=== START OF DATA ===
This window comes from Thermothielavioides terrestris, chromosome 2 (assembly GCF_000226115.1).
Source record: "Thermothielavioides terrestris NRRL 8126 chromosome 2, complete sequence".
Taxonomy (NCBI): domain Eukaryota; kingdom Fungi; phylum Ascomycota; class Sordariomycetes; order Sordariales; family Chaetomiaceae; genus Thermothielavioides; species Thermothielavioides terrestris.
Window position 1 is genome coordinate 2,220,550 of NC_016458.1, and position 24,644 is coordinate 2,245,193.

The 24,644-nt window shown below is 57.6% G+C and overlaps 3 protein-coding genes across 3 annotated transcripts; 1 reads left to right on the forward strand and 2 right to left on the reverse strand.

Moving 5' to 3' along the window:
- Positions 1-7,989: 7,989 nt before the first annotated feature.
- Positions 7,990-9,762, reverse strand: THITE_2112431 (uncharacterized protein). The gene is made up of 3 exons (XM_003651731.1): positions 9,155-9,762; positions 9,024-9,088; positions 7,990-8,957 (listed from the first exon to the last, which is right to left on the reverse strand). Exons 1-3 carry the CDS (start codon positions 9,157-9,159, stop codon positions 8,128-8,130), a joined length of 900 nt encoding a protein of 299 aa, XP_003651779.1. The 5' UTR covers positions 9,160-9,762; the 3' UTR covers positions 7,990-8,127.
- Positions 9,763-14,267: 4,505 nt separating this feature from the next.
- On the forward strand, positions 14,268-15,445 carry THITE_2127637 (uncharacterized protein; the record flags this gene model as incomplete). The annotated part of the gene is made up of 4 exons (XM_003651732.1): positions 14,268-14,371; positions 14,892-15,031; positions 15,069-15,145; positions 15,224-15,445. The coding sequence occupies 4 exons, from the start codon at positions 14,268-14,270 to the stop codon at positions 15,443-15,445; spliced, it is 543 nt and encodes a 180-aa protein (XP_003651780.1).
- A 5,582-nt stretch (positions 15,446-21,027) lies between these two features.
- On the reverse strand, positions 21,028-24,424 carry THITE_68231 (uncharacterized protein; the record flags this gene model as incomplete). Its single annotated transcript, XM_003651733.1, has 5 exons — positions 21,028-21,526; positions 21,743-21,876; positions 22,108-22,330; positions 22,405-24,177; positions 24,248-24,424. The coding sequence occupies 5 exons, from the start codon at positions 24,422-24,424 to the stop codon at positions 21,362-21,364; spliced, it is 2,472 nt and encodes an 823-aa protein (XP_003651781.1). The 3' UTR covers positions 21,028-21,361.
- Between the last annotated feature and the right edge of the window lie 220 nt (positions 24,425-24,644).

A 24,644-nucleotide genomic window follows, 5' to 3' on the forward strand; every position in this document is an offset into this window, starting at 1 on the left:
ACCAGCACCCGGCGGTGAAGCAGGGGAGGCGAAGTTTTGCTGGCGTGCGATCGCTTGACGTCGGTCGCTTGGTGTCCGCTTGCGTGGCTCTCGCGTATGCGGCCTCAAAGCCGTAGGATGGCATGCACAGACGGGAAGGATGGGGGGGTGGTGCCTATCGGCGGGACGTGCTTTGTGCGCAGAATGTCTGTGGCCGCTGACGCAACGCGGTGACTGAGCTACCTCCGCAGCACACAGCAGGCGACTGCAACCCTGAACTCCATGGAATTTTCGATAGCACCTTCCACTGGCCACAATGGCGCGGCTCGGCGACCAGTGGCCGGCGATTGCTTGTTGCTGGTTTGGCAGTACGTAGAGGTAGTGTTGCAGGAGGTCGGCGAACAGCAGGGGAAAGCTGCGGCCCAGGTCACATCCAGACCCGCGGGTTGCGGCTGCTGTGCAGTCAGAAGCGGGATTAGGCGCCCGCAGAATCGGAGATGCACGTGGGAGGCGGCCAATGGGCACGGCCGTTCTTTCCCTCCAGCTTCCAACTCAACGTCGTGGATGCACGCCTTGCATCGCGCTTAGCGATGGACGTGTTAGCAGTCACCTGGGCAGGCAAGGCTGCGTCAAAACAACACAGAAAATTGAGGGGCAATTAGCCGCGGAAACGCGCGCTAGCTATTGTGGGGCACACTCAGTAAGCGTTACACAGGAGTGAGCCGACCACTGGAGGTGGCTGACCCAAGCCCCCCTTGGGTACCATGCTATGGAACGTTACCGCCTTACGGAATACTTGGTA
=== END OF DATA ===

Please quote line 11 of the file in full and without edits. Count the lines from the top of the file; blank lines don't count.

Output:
- A 5,582-nt stretch (positions 15,446-21,027) lies between these two features.